Sassanid Cuisine

hermitage sassanian feastPersian cuisine in the course of four centuries from 224 to 632 AD, under the influence of the Sassanid kings and court traditions is the subject of the present article. Based on available sources we have been able to establish a clear link between strict instructions of Zoroastrianism, and the taste for luxury and refinement in the court, which has come to represent the principle factors impacting the development of cuisine during this period. Zoroastrian food and its related rituals and culture will be dealt with in a separate article devoted solely to the subject. For our purposes here, I will endeavour to cover the elements that make up a cuisine, the ingredients, methods of preparation and cooking and a selection of recipes and dishes.

The range of ingredients, methods of preparation and cooking were considerably wider and more diverse in many ways than we have it now. A few have disappeared from Persian cookery and found a home in regions as far afield as Europe and North Africa. However, we can safely say that the key elements of what we call Persian cuisine can be found in the Sassanid period. Just one example of its lasting influence is the generic name for stews in Persian, khoresh خورش , which dates back to this era.

After the fall of the great Achaemenid Empire (550-330 BC) in the hands of Alexander the Macedonian, the country gradually became fragmented. The Greco-Persian dynasty, the Selucids ruling over Iran thereafter, were primarily preoccupied with establishing themselves as a foreign occupying power based in city states. Although on the insistence and advice of their late leader, Alexander, a point was made of marrying into Persian noble families, the occupiers remained isolated from the population. This separation between the ruling classes and the rest of the population seems to have continued even under the Sassanid rule. Later on the elusive Parthian dynasty pushed the Greeks out and ruled over parts of the area covered by the Achaemenids. However, they seem to have been eager to avoid confrontations with the Hellenic city states and went as far as describing themselves as ‘Philhellenic’ on their coins and other insignia.  Professor Girshman’s[1] eloquently clear explanation says it all:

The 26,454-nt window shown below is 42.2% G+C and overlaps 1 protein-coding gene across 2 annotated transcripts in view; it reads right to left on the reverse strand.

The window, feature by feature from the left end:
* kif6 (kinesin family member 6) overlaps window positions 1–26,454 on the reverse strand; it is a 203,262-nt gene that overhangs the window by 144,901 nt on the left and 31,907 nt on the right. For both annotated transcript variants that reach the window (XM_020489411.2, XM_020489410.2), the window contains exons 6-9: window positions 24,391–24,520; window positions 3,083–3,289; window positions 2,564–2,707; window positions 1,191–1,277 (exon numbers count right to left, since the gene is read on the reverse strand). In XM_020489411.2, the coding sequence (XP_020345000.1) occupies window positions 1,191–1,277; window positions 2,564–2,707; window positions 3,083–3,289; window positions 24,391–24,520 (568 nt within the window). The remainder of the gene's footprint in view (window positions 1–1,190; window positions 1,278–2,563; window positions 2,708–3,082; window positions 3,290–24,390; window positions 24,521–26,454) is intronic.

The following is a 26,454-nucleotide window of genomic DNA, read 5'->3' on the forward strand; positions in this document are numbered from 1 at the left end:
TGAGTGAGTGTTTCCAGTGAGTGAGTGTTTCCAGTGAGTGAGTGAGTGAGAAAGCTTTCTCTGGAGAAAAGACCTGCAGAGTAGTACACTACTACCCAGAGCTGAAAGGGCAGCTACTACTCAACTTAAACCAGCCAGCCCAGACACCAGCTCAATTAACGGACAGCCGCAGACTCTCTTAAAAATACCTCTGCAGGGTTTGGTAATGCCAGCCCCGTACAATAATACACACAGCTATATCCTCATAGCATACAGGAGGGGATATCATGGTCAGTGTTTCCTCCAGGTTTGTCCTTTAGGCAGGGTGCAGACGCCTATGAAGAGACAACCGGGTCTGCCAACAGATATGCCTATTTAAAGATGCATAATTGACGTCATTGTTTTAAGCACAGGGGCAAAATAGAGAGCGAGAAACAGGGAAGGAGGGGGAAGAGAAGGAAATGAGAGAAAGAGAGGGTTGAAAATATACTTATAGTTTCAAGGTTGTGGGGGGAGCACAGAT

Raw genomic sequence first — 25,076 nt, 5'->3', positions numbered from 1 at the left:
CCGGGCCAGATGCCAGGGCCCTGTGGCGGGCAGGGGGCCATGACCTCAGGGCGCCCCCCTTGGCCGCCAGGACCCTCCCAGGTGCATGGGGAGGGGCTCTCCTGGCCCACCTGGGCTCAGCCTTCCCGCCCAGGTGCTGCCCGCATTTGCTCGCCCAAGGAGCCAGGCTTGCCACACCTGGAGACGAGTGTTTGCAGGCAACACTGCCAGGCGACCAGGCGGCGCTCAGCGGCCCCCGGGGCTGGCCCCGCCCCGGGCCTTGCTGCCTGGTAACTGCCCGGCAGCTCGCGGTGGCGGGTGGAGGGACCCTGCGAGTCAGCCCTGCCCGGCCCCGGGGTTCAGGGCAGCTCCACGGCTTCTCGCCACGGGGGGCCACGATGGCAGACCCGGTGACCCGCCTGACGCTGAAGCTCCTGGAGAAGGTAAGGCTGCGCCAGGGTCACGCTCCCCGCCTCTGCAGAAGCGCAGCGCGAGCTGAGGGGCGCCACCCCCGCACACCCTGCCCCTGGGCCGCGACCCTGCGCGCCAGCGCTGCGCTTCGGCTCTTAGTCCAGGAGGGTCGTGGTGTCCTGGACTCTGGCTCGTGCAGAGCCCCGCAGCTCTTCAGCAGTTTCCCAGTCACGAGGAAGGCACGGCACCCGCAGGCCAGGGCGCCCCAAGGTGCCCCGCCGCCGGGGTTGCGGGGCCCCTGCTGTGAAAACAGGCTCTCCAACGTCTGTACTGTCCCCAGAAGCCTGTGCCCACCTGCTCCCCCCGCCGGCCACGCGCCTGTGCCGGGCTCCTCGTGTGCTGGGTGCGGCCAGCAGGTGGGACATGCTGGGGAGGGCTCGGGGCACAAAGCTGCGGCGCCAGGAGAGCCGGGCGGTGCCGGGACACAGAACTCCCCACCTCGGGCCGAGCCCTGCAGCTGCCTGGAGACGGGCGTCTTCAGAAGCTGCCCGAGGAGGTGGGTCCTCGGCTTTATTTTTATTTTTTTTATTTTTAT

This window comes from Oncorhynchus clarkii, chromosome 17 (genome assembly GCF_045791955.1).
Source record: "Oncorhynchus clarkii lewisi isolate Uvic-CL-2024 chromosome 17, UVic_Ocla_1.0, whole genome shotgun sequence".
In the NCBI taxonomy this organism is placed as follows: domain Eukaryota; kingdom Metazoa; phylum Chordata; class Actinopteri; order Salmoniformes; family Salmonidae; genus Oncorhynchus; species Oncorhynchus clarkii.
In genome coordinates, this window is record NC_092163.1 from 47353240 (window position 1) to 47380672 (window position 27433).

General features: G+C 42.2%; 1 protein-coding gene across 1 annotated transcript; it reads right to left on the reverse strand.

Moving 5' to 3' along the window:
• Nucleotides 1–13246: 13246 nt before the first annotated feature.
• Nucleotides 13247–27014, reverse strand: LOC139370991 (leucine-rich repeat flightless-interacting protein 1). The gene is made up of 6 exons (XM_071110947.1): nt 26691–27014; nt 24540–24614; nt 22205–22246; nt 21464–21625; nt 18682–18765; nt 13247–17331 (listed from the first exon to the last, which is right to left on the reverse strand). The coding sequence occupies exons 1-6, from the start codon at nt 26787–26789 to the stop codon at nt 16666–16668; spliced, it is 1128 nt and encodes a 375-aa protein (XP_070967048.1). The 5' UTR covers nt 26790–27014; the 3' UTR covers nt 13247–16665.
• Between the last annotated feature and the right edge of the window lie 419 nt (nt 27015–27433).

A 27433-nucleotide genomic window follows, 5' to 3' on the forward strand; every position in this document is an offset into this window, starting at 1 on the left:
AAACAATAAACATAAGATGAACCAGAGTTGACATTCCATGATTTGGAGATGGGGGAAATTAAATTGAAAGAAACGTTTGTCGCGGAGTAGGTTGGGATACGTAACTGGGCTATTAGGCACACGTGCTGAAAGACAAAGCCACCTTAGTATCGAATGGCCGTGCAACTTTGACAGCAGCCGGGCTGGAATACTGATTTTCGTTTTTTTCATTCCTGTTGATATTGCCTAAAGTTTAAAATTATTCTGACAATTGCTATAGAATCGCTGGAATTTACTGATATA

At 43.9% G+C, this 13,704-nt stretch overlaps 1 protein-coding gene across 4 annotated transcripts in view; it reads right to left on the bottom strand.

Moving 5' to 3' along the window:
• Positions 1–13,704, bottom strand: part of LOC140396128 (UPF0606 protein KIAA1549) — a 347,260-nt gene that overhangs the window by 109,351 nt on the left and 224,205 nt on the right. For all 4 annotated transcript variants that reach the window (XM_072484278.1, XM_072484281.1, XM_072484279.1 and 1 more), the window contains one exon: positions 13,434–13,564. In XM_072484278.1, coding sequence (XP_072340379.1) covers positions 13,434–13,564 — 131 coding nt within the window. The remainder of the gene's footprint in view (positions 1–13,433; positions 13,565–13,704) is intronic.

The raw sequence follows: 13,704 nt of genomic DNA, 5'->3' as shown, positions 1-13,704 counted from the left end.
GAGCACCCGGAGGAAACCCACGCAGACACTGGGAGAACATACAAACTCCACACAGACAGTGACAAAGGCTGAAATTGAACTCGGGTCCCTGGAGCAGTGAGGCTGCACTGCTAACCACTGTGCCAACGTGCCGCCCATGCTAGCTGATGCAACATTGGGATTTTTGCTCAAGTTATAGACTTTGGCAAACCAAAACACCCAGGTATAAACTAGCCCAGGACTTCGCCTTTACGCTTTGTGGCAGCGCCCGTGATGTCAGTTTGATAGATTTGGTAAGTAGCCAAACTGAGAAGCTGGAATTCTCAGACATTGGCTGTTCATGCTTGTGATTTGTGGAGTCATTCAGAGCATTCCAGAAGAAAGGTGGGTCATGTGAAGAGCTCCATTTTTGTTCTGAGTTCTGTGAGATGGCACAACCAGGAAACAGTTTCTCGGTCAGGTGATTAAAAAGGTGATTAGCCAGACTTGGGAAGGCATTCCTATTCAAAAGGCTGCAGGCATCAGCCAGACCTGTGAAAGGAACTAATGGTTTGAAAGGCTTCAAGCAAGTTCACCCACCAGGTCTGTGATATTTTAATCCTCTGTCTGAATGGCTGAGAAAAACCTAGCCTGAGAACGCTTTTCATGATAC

There was a gap of five and a half centuries between the end of the Achaemenian empire and the rise of the Sassanid dynasty. During this period the Iranian tribes of the steppes fanned out in all directions: the Sarmatians overran the northern shore of the Black Sea, the Sacae advanced to the Indus estuary, the Parthians pressed forward from the Euphrates, while the Kushans penetrated eastern India. All alike, despite the great variety of lands and races, of climates and environments succeeded in creating a composite civilization wherever they established themselves. While, as we have suggested, their civilization acted as  a centripetal force, the movement which originated in the region to which Rene Grousset has given the name of ‘Outer Iran’ was of a centrifugal nature, In some of its developments it broke through the limits set by the resistance of its neighbours: the Greco-Roman work in the west, India and even China in the east. And in this movement the Parthians played a leading part.[2]

Historical context >

[1] Iran, Parthians and Sassanians
By Roman Girshman
Trans. Stuart Gilbert and James Emmons
Thames and Hudson

[2] Ibid p 17